Washington (GGM) Analysis | August 13, 2021 by Noreen Wise, climate journalist
America’s passion for professional sports, particularly baseball, is under severe threat from climate change. With our favorite pastime now in peril, it becomes a powerful wake up call that should motivate us into quick action.
The intense heat during summer months is impacting both the enjoyment and health of fans and players alike. More must be done as quickly as possible. There were hundreds of deaths during the sweltering heat that gripped the country last month. UCLA Professor R. Jisung Park noted during his recent testimony at a hearing on environmental justice in front of the House Select Committee on the Climate Crisis, that “heat hurts.” Park provided data outlining the grave health risks for those working outdoors in the intense heat. Although his testimony pertained to data collected in EJ communities, the same health threat also applies to anyone working outdoors, including athletes. Park warned that “heat increases injuries above 90 degrees Fahrenheit by 15 percent.” Park pointed out that those in their twenties and thirties are more likely to be injured than those in their forties and fifties.
According to AccuWeather, Dylan Bundy, starting pitcher for the Los Angeles Angels, threw up at the pitcher mound at the bottom of the second in a game against the New York Yankees played in New York last month. Bundy was walked off the field by a trainer in the record heat. The temperature reached 92 degrees that day with a RealFeel of 100 degrees.
- High temperatures have resulted in several teams reinventing their stadiums. The Miami Marlins, Houston Astrosas well as four others are now equipped with air-conditioned stadiums with retractable roofs to ensure the well being of all in attendance.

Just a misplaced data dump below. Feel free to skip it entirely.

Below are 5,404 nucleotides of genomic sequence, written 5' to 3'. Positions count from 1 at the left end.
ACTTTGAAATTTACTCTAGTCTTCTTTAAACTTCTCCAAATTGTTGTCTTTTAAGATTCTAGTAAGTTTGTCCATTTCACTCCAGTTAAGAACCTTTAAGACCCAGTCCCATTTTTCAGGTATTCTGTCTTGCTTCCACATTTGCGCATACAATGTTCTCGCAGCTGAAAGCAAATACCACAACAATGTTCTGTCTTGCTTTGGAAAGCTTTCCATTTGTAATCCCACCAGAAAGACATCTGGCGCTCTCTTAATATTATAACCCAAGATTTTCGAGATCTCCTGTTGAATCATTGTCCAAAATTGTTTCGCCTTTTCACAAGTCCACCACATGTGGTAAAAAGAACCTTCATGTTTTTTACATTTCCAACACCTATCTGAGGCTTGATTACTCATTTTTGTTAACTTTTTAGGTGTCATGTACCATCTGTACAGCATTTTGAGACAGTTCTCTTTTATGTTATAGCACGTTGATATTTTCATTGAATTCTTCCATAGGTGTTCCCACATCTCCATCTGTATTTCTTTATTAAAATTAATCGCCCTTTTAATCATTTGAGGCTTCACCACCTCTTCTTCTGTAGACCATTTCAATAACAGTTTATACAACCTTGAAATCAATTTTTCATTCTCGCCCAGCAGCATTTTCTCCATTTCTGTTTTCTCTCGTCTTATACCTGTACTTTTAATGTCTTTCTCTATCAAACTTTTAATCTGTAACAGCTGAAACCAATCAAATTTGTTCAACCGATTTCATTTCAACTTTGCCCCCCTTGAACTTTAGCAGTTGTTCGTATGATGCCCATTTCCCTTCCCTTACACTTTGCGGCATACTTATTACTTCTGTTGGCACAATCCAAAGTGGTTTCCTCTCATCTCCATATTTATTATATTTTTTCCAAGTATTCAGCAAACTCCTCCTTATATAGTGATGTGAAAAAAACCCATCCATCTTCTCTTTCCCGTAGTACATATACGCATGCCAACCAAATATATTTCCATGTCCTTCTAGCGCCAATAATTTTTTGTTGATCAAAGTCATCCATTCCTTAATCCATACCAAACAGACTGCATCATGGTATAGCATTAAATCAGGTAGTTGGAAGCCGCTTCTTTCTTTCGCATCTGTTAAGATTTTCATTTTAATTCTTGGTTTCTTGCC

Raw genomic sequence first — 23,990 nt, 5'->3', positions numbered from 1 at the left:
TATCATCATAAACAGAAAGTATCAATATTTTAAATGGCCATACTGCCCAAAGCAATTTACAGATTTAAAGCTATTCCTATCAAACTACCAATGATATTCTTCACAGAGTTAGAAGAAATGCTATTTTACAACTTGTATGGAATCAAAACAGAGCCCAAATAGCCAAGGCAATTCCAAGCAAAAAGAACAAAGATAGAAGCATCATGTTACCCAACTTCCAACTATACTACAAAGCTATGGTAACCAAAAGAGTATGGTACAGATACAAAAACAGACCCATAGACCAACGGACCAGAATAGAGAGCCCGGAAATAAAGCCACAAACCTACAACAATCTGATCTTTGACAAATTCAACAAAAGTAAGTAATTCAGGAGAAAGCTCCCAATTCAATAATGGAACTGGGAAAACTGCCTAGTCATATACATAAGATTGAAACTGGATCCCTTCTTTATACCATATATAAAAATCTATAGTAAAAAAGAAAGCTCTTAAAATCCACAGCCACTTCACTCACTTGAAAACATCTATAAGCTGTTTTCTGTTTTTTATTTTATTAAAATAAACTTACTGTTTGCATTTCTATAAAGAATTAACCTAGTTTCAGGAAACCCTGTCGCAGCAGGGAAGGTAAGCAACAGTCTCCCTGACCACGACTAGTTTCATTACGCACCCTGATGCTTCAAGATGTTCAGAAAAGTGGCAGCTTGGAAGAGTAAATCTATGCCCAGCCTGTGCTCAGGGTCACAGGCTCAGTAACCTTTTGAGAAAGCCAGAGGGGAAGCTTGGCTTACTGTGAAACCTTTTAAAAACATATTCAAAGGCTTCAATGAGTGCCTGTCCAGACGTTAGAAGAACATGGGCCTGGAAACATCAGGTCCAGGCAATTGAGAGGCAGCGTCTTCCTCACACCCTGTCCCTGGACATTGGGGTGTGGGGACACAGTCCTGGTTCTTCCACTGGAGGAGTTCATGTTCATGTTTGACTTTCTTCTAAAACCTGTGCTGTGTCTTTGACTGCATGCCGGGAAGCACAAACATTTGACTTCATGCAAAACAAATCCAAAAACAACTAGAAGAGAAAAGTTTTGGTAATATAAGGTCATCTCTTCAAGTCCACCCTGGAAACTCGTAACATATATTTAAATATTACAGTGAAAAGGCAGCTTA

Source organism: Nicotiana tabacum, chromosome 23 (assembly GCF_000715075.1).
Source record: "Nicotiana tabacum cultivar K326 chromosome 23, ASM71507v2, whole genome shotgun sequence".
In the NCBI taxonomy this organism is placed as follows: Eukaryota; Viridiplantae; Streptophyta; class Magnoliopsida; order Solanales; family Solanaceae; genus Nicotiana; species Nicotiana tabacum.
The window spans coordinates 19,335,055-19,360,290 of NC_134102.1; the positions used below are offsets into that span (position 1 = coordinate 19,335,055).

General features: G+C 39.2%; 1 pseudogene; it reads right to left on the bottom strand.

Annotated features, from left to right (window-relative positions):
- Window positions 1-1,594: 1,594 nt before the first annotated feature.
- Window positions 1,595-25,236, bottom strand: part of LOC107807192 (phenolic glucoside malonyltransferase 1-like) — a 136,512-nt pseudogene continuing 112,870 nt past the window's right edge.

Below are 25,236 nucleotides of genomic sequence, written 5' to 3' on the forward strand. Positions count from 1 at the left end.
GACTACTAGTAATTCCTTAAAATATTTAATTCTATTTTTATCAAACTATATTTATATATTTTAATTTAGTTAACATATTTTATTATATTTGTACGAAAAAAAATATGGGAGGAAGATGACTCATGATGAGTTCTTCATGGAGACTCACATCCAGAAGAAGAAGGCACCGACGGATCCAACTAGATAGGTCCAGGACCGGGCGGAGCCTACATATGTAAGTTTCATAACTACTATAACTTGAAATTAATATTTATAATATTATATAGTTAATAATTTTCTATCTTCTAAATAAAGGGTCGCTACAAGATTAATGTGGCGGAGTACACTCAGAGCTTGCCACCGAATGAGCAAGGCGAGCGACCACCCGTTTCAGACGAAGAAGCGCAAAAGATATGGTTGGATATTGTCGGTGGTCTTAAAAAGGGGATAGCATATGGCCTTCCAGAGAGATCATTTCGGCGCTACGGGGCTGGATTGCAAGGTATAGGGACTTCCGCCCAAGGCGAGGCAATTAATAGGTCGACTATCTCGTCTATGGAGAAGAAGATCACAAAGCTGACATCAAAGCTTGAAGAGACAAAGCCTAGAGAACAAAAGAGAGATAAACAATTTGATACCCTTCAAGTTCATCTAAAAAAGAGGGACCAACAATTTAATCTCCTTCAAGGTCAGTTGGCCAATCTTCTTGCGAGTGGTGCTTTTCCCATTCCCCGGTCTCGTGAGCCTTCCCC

- Other teams adapt by changing their playing schedule, going to bat at midnight. This might be enjoyable on a summer Saturday night, but would be a nightmare during the week.
- Wrigley Field in Chicago was dangerously hot this past July, with the heat index temperature reaching 107 degrees. The stadium set up cooling stations and offered fans free ice backs. Coaches were on a mission to keep the players hydrated. This required a significant amount of work and was clearly a borderline health risk. Hopefully, the powers that be are taking notes and finding a better solution for the future. This wasn’t a one-off but is rather a dire climate emergency that will escalate.
- In October 2018, not a single American sports stadium made the top 5 sustainable stadiums in the world ranking. (1) Amersterdam Arena, Netherlends (2) National Stadium, Taiwan (3) Mineral Stadium, Brazil (4) Fisht Stadium, Russia (5) Khalifa International Stadium, Qatar.
- However, the new Mercedes-Benz Stadium in Atlanta has deemed itself the “‘most sustainable sports venue in the world.'”
- 4,000 solar panel
- 2 millions gallons of stormwater capture
- Water conservation
- The first “Zero Waste Super Bowl” was held in 2019 at U.S. Bank Stadium in Minnesota. The mission was to maximize recycling. The success rate reached 90%.
- Recycling at America’s massive sports complexes must become a VERY big deal if we are to lower the carbon needle. It’s much more simple than most realize. There are now regional composting services that will assist with this. According to the Sloan Blog, Patrick Boyle, the Sloan Director of Corporate Sustainability, lowering waste at stadiums is a matter of limiting choices so that all refreshments are served using compostable plates and cups. This enables all waste to be thrown away in the same bin and picked up by one truck.
Some sustainability focused stadiums are taking climate action one step further and getting players involved in educating fans on the importance of recycling and sustainability. The Sloan Blog notes that stars are assuring the public that “Ordinary people can make a difference.”